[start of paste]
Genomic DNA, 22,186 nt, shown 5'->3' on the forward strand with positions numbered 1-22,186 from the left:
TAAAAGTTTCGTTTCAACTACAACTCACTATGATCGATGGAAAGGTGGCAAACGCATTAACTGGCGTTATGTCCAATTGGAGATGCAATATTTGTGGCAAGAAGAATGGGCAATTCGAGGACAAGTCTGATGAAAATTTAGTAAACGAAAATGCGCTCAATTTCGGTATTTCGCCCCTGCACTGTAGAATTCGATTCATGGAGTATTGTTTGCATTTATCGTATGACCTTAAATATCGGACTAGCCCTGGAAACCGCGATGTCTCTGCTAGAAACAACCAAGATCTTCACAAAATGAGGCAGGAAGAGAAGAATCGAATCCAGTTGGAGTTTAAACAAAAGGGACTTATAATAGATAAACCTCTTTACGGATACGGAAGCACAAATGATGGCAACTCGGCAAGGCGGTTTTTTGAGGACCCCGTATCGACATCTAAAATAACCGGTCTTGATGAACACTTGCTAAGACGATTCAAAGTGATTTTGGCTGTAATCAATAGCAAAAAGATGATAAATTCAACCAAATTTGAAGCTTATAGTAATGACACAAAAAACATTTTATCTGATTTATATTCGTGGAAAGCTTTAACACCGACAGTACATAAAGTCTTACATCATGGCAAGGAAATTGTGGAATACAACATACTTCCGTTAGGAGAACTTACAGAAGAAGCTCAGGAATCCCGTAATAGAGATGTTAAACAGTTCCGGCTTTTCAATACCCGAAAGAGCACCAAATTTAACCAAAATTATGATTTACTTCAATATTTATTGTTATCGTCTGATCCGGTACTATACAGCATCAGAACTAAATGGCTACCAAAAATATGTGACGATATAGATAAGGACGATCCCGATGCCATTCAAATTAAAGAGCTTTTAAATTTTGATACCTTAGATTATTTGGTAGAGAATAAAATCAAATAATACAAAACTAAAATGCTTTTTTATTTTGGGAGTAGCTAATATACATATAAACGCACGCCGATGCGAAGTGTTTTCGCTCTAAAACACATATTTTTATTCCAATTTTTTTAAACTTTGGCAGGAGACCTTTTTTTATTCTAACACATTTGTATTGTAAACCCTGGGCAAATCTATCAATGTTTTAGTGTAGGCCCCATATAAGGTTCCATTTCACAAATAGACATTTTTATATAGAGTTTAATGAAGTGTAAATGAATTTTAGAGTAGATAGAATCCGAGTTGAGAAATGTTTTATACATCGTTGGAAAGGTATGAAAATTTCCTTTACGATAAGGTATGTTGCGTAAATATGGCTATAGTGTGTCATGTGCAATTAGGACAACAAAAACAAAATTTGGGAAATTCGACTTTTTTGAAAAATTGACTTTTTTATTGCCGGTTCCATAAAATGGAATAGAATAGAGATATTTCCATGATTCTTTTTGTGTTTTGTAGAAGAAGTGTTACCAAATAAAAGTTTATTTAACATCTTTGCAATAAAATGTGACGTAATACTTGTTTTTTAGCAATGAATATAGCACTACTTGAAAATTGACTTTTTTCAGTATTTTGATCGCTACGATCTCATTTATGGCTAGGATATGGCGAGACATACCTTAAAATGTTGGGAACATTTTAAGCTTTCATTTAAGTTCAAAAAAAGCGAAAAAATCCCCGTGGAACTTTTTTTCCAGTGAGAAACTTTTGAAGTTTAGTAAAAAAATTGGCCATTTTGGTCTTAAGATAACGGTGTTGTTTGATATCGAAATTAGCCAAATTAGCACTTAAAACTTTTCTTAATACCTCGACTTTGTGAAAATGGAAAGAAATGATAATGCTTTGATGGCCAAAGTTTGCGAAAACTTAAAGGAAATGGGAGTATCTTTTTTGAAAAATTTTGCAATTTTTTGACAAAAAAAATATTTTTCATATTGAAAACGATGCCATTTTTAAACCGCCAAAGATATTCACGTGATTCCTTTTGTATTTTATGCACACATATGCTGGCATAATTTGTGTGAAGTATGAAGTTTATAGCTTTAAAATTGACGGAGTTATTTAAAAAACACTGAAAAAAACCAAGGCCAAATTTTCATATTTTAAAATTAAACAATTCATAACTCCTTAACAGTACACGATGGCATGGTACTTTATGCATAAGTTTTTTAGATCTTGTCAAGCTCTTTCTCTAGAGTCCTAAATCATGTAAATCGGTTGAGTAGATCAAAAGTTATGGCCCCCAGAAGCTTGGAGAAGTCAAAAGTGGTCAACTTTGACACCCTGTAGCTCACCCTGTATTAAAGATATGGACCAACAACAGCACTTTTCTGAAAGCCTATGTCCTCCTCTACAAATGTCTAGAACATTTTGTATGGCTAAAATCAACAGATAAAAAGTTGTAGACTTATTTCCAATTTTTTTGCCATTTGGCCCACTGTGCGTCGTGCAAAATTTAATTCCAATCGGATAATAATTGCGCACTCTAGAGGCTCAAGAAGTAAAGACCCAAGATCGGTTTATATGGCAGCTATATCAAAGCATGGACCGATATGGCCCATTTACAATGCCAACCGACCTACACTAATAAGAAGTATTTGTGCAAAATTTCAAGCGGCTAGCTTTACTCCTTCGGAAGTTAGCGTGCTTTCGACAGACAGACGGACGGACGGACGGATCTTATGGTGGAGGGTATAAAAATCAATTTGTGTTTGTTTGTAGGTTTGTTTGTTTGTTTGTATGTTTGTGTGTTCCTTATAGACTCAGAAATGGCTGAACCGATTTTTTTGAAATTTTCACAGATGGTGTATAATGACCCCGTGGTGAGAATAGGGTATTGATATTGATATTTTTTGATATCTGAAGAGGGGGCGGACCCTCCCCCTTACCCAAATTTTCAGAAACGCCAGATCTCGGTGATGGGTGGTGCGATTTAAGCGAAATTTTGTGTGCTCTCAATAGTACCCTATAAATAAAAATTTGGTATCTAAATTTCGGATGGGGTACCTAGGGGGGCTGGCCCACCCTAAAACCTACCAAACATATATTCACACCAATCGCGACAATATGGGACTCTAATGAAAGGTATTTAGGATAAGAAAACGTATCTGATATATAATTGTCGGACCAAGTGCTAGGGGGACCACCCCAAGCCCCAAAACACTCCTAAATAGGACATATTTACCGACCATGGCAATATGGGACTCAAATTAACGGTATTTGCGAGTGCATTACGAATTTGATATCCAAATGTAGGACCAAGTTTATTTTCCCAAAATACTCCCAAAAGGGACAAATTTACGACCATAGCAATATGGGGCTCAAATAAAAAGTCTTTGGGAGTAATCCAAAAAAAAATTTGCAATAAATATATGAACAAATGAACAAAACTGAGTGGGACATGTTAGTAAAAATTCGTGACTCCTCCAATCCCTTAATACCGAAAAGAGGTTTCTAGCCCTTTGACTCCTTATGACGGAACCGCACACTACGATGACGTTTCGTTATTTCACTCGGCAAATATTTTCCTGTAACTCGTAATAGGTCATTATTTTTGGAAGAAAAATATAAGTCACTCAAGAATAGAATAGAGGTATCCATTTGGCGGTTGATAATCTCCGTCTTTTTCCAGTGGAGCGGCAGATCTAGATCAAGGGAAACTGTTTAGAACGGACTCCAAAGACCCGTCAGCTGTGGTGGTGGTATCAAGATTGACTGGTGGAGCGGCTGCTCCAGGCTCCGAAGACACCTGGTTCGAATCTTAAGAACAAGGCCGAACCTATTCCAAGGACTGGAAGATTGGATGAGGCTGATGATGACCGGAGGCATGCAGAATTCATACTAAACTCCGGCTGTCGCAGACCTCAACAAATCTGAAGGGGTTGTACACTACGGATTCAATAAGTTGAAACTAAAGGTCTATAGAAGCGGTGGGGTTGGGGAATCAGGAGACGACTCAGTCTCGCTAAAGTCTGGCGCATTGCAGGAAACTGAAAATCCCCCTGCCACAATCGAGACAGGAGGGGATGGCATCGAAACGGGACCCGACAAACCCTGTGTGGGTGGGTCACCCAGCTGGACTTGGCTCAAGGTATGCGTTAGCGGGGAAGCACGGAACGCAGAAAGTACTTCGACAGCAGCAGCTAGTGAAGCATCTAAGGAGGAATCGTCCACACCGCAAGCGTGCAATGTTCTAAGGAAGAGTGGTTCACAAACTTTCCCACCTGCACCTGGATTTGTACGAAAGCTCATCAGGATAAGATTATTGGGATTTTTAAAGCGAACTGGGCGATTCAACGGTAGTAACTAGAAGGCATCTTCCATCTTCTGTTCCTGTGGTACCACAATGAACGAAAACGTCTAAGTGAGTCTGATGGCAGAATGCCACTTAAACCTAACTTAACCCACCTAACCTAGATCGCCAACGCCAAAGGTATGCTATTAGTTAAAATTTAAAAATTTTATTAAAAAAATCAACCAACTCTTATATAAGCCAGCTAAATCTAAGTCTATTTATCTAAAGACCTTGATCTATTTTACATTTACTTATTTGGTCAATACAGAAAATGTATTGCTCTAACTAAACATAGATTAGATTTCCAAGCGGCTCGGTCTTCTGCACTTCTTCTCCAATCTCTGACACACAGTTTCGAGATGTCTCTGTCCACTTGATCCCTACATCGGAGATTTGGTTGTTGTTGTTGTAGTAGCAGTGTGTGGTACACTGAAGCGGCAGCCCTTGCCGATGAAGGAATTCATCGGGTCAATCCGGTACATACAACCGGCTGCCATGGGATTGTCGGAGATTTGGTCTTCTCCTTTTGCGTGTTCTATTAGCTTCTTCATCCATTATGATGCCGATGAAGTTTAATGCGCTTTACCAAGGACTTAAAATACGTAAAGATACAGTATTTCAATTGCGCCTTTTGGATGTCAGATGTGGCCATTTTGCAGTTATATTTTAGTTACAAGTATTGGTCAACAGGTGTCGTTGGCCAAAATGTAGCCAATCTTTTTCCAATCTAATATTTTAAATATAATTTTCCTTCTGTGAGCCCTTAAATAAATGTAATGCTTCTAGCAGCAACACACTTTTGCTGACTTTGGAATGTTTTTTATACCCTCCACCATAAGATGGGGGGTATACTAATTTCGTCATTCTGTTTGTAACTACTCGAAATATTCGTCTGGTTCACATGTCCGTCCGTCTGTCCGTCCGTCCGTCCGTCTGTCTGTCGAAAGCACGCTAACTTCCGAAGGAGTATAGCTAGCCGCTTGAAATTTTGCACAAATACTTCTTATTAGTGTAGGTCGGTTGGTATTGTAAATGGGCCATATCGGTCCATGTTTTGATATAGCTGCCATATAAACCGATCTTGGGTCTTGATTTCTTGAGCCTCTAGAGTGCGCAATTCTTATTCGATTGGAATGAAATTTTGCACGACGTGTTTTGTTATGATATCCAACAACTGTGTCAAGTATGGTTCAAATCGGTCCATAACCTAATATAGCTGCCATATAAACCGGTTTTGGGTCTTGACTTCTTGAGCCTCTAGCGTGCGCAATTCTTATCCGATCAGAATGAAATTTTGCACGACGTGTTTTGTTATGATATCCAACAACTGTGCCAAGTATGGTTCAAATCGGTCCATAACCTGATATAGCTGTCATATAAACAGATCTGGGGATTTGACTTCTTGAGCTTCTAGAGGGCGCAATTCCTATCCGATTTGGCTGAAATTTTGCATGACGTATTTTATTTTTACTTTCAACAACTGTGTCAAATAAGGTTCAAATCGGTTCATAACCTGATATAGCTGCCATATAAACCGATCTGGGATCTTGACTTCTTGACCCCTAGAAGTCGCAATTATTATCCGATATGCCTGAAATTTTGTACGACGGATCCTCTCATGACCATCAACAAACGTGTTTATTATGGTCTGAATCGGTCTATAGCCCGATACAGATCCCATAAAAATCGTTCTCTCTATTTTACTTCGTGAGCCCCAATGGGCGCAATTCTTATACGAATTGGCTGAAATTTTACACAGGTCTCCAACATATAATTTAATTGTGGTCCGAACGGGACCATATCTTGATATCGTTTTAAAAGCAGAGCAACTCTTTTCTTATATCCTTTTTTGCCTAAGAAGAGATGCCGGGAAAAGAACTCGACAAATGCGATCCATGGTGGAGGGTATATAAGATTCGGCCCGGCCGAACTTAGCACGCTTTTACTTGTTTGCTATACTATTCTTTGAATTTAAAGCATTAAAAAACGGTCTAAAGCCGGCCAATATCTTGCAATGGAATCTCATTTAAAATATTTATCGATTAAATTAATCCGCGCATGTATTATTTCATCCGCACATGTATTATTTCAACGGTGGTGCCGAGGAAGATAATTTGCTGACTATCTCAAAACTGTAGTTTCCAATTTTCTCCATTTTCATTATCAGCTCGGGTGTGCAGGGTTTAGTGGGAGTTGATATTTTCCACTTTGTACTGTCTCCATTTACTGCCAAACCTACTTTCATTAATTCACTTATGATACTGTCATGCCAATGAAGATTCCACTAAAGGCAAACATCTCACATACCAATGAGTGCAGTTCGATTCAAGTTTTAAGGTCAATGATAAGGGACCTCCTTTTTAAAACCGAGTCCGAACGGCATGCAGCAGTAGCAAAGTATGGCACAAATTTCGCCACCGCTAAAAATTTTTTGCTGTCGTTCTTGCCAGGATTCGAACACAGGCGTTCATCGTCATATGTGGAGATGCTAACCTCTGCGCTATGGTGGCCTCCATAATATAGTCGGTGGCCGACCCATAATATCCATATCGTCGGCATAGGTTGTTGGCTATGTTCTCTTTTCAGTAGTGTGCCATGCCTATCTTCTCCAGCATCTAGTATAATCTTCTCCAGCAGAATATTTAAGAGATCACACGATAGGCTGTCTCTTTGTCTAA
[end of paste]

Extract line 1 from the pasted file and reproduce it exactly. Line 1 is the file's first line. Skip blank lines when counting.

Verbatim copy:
Genomic DNA, 22,186 nt, shown 5'->3' on the forward strand with positions numbered 1-22,186 from the left: